15 Things We Have Learned About Camping in Europe

Camping in Europe is very different from the camping trips I remember from childhood in the States. We had only camped a couple of times in Croatia and Slovenia before this trip but liked it enough to plan a bigger road trip during 2016. Since May 12, we have spent 40 nights camping in a tent in France and Spain, with more countries to come. Here is what we have learned so far:

1) You don’t have to sleep in a tent. Most campgrounds also offer some kind of static caravan (like a mini mobile home) or bungalow that you can rent. Some offer “glamping” options such as yurts, tipis, treehouses, safari tents, or gypsy wagons.

A-frame tent with wooden porch  in France.
Glamping tent in Brittany, France.

2) It’s not just about saving money. Yes, sometimes camping can be the least expensive way to see Europe but there are also luxury campgrounds where the draw is the amenities such as swimming pools with waterslides and spa facilities. On a road trip through Europe? Sometimes campsite bungalows are a better option than a hotel because they offer free parking. One night in Brittany, a group of 8 Lotus sports cars pulled up in front of the bungalows across from our tent. They left the next day so I can only assume that the campsite was the best place to park 8 cars as the hotels in town offered very limited street parking.

3) You are not stuck out in the middle of nowhere. Many campsites are located within walking distance of a town or city, sometimes campsites are even in the middle of a city. Sometimes, they will be located next to a bus stop or other public transportation so that you can get into the city.

4) Motorhomes can find free places to stay in France. Several countries including France, Spain, and Portugal have designated, free overnight parking places for motorhomes. Caravans are not allowed but campervans can sometimes get away with it as long as they are “self-contained”, meaning they have their own toilet. These sites are meant only for an overnight rest stop, not for camping but are very useful when you only need to stop for a rest on a long trip. To find out more, get a copy of the book All The Aires. Motorhomes can find even more free overnight stops at farms and vineyards with the France Passion Guide. Warning, your free stay may wind up costing you a bit if you find a vineyard with wine you like.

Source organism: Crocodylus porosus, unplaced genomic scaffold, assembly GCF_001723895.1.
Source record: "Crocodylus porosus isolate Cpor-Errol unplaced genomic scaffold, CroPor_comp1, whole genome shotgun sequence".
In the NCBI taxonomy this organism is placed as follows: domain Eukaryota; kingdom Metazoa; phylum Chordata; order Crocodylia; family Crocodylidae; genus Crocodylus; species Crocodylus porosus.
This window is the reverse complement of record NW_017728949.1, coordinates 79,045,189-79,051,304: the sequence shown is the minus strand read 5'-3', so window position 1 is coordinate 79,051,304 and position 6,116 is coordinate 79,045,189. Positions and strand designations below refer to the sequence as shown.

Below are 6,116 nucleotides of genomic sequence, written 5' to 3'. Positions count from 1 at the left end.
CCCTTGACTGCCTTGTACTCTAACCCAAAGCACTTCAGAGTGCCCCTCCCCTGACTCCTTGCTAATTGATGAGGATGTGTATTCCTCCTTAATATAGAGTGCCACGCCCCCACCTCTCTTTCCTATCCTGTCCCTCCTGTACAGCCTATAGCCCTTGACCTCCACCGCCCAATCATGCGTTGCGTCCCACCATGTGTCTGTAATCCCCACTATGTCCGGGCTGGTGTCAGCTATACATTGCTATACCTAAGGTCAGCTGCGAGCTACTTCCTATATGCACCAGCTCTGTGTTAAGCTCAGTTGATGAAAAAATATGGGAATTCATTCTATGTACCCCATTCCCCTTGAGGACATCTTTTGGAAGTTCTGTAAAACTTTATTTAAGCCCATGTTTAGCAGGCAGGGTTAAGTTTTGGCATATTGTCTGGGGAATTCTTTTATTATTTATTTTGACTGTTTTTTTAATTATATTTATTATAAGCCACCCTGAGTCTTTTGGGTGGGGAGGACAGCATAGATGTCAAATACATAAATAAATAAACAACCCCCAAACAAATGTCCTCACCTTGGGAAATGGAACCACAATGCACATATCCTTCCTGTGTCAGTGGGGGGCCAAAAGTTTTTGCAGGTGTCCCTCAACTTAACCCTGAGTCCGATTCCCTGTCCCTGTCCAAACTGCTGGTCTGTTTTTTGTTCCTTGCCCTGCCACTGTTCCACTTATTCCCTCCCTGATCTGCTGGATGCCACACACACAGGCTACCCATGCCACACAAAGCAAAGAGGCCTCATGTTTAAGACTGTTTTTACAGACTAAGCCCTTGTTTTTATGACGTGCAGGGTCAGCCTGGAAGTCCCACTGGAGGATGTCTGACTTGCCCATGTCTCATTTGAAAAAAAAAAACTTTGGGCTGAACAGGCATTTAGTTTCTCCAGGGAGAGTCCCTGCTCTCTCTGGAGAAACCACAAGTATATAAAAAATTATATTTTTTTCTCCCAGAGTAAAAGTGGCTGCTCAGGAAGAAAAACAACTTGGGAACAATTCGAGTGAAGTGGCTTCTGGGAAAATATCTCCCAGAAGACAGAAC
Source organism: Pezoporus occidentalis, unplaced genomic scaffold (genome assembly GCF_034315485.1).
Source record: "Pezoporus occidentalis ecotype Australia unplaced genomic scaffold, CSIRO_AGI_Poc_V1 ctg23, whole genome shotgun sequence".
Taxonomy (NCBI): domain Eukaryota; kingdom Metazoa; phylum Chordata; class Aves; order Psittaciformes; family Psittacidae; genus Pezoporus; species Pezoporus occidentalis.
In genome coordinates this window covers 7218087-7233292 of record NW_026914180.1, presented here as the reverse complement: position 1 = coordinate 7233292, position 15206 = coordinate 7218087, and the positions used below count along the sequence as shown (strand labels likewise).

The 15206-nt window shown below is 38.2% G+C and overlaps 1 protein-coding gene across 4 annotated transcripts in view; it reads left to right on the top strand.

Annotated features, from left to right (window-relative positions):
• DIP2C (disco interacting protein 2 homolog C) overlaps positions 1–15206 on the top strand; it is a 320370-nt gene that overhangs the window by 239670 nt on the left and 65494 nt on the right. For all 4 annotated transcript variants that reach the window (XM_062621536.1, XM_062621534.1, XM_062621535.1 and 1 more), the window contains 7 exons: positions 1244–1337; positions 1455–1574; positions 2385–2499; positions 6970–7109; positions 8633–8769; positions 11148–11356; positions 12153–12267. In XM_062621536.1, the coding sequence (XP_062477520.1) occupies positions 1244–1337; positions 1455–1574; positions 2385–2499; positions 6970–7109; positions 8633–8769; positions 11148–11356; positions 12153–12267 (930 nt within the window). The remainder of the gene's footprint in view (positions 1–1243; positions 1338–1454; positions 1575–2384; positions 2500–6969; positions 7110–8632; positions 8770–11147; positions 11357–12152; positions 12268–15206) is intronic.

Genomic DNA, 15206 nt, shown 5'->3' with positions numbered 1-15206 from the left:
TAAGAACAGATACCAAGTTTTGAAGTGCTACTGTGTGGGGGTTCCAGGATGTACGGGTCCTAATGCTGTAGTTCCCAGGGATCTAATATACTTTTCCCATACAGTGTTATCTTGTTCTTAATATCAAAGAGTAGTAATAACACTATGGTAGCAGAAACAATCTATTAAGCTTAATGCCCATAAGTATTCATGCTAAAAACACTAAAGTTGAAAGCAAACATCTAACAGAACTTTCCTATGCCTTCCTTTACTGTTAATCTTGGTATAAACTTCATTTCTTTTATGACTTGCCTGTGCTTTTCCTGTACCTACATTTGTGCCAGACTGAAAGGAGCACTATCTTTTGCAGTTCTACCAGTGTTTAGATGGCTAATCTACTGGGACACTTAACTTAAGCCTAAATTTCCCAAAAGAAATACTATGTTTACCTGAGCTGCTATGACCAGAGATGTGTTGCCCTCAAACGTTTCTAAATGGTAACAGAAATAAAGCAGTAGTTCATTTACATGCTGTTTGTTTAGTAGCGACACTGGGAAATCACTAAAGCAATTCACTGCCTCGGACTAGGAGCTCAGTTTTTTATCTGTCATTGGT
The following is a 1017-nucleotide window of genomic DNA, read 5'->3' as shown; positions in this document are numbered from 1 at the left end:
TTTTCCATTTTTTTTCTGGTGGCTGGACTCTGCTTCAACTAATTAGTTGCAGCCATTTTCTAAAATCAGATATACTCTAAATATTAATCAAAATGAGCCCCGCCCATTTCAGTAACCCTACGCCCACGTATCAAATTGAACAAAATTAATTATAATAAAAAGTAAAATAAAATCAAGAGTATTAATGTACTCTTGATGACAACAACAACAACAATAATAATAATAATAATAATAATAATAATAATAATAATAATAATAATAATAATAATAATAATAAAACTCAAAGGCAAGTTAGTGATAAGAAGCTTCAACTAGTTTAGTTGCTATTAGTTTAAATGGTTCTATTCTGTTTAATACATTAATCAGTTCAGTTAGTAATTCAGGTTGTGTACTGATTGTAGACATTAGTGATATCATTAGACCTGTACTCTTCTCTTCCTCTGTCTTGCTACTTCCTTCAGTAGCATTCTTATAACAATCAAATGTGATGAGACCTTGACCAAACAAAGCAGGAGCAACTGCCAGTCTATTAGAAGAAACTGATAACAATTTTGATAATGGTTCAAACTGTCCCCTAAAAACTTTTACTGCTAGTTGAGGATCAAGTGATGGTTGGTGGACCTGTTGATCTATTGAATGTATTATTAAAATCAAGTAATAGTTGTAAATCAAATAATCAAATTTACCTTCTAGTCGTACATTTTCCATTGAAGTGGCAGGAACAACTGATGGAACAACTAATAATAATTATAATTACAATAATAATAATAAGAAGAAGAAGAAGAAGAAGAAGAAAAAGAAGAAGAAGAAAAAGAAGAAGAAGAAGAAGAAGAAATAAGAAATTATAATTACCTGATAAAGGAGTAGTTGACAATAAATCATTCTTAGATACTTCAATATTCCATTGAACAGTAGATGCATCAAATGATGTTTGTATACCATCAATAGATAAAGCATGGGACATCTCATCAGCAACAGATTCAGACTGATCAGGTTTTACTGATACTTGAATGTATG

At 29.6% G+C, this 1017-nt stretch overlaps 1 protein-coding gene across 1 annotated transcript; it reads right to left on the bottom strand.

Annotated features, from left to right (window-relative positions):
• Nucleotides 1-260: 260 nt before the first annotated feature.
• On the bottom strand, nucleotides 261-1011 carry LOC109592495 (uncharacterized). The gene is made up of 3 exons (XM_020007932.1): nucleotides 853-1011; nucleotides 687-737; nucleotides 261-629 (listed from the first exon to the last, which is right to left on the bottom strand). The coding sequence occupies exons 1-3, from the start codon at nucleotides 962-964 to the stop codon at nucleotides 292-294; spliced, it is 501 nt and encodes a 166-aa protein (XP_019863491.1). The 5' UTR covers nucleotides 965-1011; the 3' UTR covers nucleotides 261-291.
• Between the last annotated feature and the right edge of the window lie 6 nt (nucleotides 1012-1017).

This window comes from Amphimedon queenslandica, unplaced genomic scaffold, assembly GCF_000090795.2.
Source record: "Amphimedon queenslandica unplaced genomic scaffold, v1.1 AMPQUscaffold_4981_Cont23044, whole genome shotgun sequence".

5) You need a hammer. There are times when you are camping on stony, hard ground that a hammer works better than a rubber mallet. We have had this happen in Spain and Croatia. A small hammer tucked in your tent bag can save a lot of effort. And speaking of tent stakes, those thin stakes that came with your tent are really only for securing the guy lines on your tent. You need to buy thicker, straight tent stakes for securing the corners of your tent. Don’t forget to buy a stake puller.

6) The plastic tops off your new, sturdy tent stakes will break off the first time you try to get them out of hard ground. To loosen a stake so that you can pull it out, gently hit the stake from side to side with a rubber mallet until it loosens.

7) You might need to buy that extra tent floor. There is great debate about whether tent floors are really necessary or just a way for tent manufacturers to make more money. If you are camping for short periods on grass or dirt, you probably don’t need one. If you are camping for long periods on gravel pitches, they really help protect the bottom of your tent.

8) Bring your own loo roll. We’ve only been to two campsites that didn’t provide basics such as loo roll and hand soap but it is best to be prepared.